Differences between the sexes in knee kinetics during landing from volleyball block jumps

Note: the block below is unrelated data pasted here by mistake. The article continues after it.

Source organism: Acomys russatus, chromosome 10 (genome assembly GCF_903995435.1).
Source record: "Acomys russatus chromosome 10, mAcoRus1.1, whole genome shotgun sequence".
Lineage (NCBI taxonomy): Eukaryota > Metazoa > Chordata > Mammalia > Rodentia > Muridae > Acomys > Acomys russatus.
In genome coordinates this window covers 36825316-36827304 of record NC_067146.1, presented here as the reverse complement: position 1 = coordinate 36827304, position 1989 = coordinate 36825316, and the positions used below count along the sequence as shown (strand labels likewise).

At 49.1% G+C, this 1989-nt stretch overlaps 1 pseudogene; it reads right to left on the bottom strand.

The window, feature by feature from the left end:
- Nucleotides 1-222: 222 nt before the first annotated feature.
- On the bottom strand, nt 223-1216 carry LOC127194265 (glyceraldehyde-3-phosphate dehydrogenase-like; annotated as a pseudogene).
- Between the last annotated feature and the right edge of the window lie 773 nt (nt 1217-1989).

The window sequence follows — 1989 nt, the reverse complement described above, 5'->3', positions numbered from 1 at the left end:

The aim of the study was to assess frontal and sagittal plane kinetics (normalized ground reaction force and normalized knee moment) in male and female university volleyball players when performing opposed block jump landings. Females displayed a significantly lower normalized knee extension moment at the start of muscle latency than males. The greater normalized knee extension moment at the start of muscle latency in females suggests that, through practice, they may have developed a landing strategy that minimizes the moment acting about the knee in the sagittal plane to reduce the likely strain on the passive support structures. The time histories of the normalized knee moment in the frontal plane were different between males and females. The maximum normalized knee valgus moment was significantly greater in females than males. The significantly different maximum normalized knee valgus moment between males and females indicates a greater likelihood of overloading the muscles of the knee in females during landing, which, in turn, is likely to increase the strain on the passive support structures. The increased likely strain on the passive support structures of the knee in females could contribute to the higher incidence of non-contact anterior cruciate ligament injury in females compared with males.